Benny’s therapist asked my group and I to create a toy that could assist him in learning how to position his body differently in his current adaptive chair. Their main focus was on the positioning of his feet and head.
Our group switch adapted a Night Light Projection Lamp. Benny can turn the lights on by positioning his feet on a foot plate that serves as a switch. With the proper positioning, the lamp shines. Benny can practice head positioning by looking at the projections. His therapist can have the projections appear on the ceiling, wall, or his desk.
Key Elements of the Design
Benny and his family could interact with this toy together
Ensure that Benny can use the toy independently
3. Low Stimulation
Develop an experience that is not overstimulating, so it can be a therapeutic tool
4. Simplified Operation
We decided to have one movement (in this case foot position) operate the toy and the other movement (head positioning) be non-mandatory but still part of the experience. We worried that if Benny was required to complete two mandatory movements, he may tire out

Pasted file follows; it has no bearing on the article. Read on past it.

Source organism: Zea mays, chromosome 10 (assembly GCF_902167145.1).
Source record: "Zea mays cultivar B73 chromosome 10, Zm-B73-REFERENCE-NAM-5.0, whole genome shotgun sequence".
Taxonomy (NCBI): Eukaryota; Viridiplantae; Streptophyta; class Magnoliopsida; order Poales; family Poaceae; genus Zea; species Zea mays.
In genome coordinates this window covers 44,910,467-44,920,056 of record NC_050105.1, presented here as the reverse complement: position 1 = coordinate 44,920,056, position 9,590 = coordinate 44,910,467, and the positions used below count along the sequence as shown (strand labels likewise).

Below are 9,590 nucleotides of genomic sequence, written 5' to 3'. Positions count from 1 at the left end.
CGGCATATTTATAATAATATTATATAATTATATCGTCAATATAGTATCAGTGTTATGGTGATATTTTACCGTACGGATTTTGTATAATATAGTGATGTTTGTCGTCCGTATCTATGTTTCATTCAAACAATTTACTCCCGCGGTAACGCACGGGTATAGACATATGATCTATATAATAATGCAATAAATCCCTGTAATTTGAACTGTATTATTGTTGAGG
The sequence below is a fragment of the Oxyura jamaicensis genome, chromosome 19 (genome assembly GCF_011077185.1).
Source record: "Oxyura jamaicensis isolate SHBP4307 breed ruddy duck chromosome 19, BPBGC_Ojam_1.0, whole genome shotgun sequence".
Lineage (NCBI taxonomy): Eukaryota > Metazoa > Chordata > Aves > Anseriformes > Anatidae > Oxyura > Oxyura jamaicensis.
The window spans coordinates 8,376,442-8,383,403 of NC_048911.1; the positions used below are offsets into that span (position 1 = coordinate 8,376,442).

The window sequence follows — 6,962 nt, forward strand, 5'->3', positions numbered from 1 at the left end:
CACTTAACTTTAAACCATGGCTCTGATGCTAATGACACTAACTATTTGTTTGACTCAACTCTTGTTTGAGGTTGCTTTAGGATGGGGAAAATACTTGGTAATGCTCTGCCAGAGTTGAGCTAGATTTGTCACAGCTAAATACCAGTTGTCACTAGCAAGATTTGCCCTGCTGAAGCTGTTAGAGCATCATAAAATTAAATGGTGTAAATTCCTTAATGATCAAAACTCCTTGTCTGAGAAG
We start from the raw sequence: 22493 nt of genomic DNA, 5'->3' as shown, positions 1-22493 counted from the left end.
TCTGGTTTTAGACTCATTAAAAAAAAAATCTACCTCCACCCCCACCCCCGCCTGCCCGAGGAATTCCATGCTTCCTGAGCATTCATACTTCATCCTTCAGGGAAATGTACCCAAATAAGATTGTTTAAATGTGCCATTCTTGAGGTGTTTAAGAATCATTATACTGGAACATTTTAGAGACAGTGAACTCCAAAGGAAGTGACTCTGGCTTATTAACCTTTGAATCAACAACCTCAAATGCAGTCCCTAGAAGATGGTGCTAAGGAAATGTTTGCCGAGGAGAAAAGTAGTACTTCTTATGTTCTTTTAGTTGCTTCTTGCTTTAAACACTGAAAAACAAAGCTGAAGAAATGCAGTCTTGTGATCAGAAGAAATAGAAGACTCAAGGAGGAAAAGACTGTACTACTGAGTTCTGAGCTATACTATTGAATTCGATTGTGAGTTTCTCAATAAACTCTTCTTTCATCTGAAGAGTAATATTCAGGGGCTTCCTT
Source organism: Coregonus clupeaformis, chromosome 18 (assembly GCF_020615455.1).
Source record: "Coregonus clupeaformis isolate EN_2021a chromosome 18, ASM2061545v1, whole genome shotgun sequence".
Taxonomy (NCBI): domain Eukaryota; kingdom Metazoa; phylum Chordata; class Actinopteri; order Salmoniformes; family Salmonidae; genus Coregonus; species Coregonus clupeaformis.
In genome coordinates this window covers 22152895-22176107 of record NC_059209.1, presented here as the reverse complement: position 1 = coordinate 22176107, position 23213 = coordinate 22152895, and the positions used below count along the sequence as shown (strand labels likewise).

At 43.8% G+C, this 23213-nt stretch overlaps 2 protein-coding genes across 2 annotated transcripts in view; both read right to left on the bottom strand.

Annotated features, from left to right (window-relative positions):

We wanted to create something that while serves Benny, can be iterated to serve other children like him and can be used by Adaptive Design without having to face a high cost in creation.
Why this Toy?
This toy met our goals of reproducibility (since the toy was a low cost of $15), low simulation (offers a gentle light show), and collaboration (since it is an immersive experience the family can participate in). Most importantly, the toy could be used in a low-light to darkroom, which means Benny can continue to play even when it gets dark outside. Since the project was worked on during winter months and the sun was setting at around 5 pm, that asset seemed really valuable.